The kind of computer games I like are easy to learn, addictive and largely abstract. Preferably the action takes place in a single screen (though there may be multiple levels of increasing difficulty), and ideally the controls require no more than half a dozen keys. This means that there aren't really any modern games that I like as much as the old staples: Qix, Snake, Bubble Puzzle, and Donkey-Kong type games. And nothing from the past 20 years has lived up to Tetris!
The big exception is Civilization, which I adore with a passion, and which does depend on somewhat more computing power than was available when I discovered video games at the age of 6 or so. The major problem with Civ is that I'm near incapable of playing it for less than 8 hours at a stretch, and, well, I don't generally have eight hours free for it. There are a few games from the 90s I really wanted to like: Black and White, Grand Theft Auto, Baldur's Gate, Myst. But for me, the learning curve is too steep, the gaming is too complicated, and in the end I'd rather watch someone else play than play myself. (I should add that I never got into Elite, despite appreciating intellectually what an amazing achievement it was, for similar reasons.)
I was hoping that online gaming would encourage people to develop smaller, simpler games again. But nowadays everyone has broadband, so you still get hugely bloated stuff. And then I was hoping that mobile phones would encourage something a bit more sleek, but again, they've got so powerful so quickly that the retro gaming never took off, apart from a few months of my beloved Snake coming back into fashion, thanks to Nokia! I don't have access to my BBC Micro emulation stuff at the moment, so I can't satisfy my craving with that. I suppose something like Popcap is a reasonable substitute; I'm quite fond of Bejeweled, and Zuma / Luxor, though the implementation is overly fancy at the expense of gameplay. And Spogg has a tolerable version of networked Tetris, which is something.
As for the current decade, my feeling is that gaming has maxed out when it comes to technical achievement. There's no room for games to get prettier, or more complicated. In terms of novelty, a lot of what's coming out now is variations on a theme, endless remakes of 90s classics with the graphics even closer to video-realistic, with the world map or the number crunching even more huge than before. Everything I've heard about Katamari Damacy suggests it may actually be doing something original, and I expect I would get on with it too, but I've never found a copy.
It seems like the future of games is the seriously interactive. I've dabbled in Second Life a bit, mainly because I want to be able to tell my friends' grandchildren that I was there right at the start of immersive virtual worlds. So far, it hasn't grabbed me; it's pretty, but I've not managed to do any actual interacting. And my computer, which may not be absolutely cutting edge but is new this year, can't really handle the processing required, so it tends to grind to a halt rather often. I'm not convinced it's possible to get a whole lot out of it without paying vast sums of money to Linden Labs (or eBay entrepreneurs) for premium features, and it doesn't even come close to exciting me enough to want to do that. I suspect it's something that might be more fun if played in company; would anyone like to come and explore with me?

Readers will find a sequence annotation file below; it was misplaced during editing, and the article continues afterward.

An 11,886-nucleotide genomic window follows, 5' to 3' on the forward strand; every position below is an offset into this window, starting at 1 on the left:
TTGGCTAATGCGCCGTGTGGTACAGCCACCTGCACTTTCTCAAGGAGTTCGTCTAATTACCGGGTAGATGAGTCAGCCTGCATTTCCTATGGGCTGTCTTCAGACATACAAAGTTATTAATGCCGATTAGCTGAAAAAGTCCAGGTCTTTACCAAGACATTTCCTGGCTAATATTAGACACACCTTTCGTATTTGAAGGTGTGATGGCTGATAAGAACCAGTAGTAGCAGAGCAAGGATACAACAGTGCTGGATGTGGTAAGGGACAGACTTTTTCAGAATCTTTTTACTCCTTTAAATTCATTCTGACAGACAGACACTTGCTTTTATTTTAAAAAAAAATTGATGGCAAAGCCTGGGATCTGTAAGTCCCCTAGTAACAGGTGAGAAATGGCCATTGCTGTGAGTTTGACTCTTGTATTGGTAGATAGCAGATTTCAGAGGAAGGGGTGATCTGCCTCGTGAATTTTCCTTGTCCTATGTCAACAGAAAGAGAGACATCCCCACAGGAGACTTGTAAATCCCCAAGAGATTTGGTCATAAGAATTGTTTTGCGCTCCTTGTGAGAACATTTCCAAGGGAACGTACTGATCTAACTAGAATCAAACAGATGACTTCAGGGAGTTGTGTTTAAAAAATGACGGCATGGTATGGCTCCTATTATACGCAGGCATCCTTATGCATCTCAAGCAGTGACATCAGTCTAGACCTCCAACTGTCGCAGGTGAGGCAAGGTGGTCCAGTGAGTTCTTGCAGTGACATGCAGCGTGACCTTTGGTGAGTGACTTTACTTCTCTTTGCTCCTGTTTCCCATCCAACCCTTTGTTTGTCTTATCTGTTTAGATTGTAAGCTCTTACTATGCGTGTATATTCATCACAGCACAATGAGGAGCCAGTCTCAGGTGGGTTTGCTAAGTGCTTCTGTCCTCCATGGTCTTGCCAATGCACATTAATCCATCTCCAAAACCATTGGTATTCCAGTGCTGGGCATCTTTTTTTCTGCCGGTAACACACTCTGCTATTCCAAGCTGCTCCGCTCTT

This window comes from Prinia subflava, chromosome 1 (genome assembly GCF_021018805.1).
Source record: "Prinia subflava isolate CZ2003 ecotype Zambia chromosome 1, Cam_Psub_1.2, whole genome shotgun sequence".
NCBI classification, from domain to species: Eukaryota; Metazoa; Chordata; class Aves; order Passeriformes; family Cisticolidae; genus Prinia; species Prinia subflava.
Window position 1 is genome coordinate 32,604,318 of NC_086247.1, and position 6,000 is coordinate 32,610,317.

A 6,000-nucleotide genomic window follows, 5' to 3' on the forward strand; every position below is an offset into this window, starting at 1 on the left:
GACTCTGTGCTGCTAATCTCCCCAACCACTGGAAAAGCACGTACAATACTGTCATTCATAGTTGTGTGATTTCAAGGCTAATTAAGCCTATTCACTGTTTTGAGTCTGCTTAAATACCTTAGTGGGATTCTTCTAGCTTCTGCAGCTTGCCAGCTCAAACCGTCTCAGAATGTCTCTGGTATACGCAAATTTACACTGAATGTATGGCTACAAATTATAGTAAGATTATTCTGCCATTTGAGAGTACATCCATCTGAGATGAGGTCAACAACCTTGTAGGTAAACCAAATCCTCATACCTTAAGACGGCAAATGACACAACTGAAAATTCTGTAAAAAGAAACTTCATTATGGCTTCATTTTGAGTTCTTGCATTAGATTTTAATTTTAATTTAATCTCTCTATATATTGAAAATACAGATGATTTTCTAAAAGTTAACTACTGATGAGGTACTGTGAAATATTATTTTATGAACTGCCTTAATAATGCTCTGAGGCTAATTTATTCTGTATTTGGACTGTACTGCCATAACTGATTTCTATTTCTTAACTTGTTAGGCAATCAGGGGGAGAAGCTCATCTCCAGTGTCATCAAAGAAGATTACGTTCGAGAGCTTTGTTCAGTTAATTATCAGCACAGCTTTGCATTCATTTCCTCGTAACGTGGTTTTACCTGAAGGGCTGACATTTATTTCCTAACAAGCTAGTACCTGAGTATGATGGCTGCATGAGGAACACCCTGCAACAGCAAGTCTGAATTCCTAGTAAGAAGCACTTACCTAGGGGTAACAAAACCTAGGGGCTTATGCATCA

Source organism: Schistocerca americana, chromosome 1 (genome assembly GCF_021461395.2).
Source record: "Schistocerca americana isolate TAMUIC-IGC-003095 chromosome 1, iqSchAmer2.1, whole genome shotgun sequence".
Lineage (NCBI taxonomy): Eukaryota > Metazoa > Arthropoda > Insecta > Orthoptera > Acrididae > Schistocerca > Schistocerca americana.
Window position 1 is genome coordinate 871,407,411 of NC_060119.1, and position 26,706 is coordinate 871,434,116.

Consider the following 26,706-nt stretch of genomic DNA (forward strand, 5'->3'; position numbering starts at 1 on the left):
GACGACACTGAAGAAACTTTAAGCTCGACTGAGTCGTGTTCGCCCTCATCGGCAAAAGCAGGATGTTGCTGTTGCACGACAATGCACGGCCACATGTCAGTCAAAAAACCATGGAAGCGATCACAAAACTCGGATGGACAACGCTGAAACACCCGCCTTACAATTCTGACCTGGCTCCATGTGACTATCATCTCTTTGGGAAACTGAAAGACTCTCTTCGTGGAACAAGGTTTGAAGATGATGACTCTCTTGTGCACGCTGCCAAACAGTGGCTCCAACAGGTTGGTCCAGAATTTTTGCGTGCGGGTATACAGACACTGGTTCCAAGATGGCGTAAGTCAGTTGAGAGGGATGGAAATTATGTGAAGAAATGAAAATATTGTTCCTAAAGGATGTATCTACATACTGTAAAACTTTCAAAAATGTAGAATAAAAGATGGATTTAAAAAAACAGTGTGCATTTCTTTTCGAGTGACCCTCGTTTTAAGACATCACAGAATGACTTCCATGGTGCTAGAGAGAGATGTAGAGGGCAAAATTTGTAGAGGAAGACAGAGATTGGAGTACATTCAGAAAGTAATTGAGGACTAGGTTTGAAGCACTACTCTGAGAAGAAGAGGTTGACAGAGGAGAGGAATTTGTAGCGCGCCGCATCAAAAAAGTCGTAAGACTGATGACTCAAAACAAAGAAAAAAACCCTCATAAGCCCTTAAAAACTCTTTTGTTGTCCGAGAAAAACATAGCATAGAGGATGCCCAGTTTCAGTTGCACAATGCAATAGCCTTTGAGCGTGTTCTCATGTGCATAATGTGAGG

So that leaves the clones and remakes, real classics created for PCs with (usually completely unnecessary) fancy graphics and bells and whistles. Even these are falling out of fashion; it's a lot harder to find decent, simple freeware games for WinXP than it was with Win98. Anyway, I just wanted to record that I have found the ultimate Breakout / Arkanoid clone: Jardinains. This has the additional twist that there are garden gnomes standing on the bricks throwing flowerpots at the bat. The flowerpots can mess you up, whereas you can knock the gnomes off the bricks and bounce them around to get bonuses. It is incredibly silly, but it's just the added touch that makes the game playable and stops it from getting boring in the way that most Breakout versions eventually did. And it gets all the standard features right, powerups that are fun but not over-powerful, right level of difficulty, avoiding endless loops, a good variety of levels including some clever puzzles as well as just pretty designs. It's also surprisingly witty; everything from the gnomes' facial expressions which are deeply cute, to a powerup which not only slows down the ball, but everything, including the sound that the ball makes when it strikes the bricks! And some very funky tricks with fire and ice powerups. Unfortunately, the original game which was free-as-in-beer has been removed and replaced with version 2, which is improved in some ways but which is a shareware / nagware licence. The free version is certainly playable, with 50 levels and no serious restrictions, but eh.
Also, Armagetron is a really well thought-out implementation of the Lightcycles game from the old film, Tron. I loved Tron when it was just a matter of drawing lines on the screen to cut your opponents' lines off. But Armagetron actually recreates the sensation of driving a lightcycle, by doing some really clever things with automated camera angles. It's totally configurable, both in-game and from a command line, and all the details just work. (In theory, it's set up to be playable networked, even, but I've never tried that.)
I think I need an icon for general geekery, (as opposed to talking about science or linguistics). I happened to stumble on a dollmaker that actually provides "long plait" as a hairstyle option, and has a reasonable amount of flexibility without being so over-complicated it's boring to use. So, behold, a vaguely manga-ish version of me!